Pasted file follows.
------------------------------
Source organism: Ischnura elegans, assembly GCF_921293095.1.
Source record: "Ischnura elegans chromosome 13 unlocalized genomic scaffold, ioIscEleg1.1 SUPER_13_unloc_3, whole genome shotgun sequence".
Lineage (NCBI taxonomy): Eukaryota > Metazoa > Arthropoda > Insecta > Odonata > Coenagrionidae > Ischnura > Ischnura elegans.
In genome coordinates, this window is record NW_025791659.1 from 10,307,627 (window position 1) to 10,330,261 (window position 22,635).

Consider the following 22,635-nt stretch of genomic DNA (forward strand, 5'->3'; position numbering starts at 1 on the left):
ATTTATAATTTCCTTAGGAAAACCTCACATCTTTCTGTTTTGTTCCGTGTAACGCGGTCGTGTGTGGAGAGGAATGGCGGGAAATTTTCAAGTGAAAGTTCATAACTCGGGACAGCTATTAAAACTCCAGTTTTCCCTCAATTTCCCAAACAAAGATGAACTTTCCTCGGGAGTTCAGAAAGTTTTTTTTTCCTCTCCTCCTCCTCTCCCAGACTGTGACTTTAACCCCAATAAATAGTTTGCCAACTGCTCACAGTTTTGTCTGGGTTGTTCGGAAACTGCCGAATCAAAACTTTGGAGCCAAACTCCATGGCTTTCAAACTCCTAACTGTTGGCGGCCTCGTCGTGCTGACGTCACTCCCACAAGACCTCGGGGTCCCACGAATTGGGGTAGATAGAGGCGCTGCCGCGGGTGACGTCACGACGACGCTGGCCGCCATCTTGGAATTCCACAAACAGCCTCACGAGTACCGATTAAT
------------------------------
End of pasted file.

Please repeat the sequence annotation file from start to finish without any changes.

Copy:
Source organism: Ischnura elegans, assembly GCF_921293095.1.
Source record: "Ischnura elegans chromosome 13 unlocalized genomic scaffold, ioIscEleg1.1 SUPER_13_unloc_3, whole genome shotgun sequence".
Lineage (NCBI taxonomy): Eukaryota > Metazoa > Arthropoda > Insecta > Odonata > Coenagrionidae > Ischnura > Ischnura elegans.
In genome coordinates, this window is record NW_025791659.1 from 10,307,627 (window position 1) to 10,330,261 (window position 22,635).

Consider the following 22,635-nt stretch of genomic DNA (forward strand, 5'->3'; position numbering starts at 1 on the left):
ATTTATAATTTCCTTAGGAAAACCTCACATCTTTCTGTTTTGTTCCGTGTAACGCGGTCGTGTGTGGAGAGGAATGGCGGGAAATTTTCAAGTGAAAGTTCATAACTCGGGACAGCTATTAAAACTCCAGTTTTCCCTCAATTTCCCAAACAAAGATGAACTTTCCTCGGGAGTTCAGAAAGTTTTTTTTTCCTCTCCTCCTCCTCTCCCAGACTGTGACTTTAACCCCAATAAATAGTTTGCCAACTGCTCACAGTTTTGTCTGGGTTGTTCGGAAACTGCCGAATCAAAACTTTGGAGCCAAACTCCATGGCTTTCAAACTCCTAACTGTTGGCGGCCTCGTCGTGCTGACGTCACTCCCACAAGACCTCGGGGTCCCACGAATTGGGGTAGATAGAGGCGCTGCCGCGGGTGACGTCACGACGACGCTGGCCGCCATCTTGGAATTCCACAAACAGCCTCACGAGTACCGATTAAT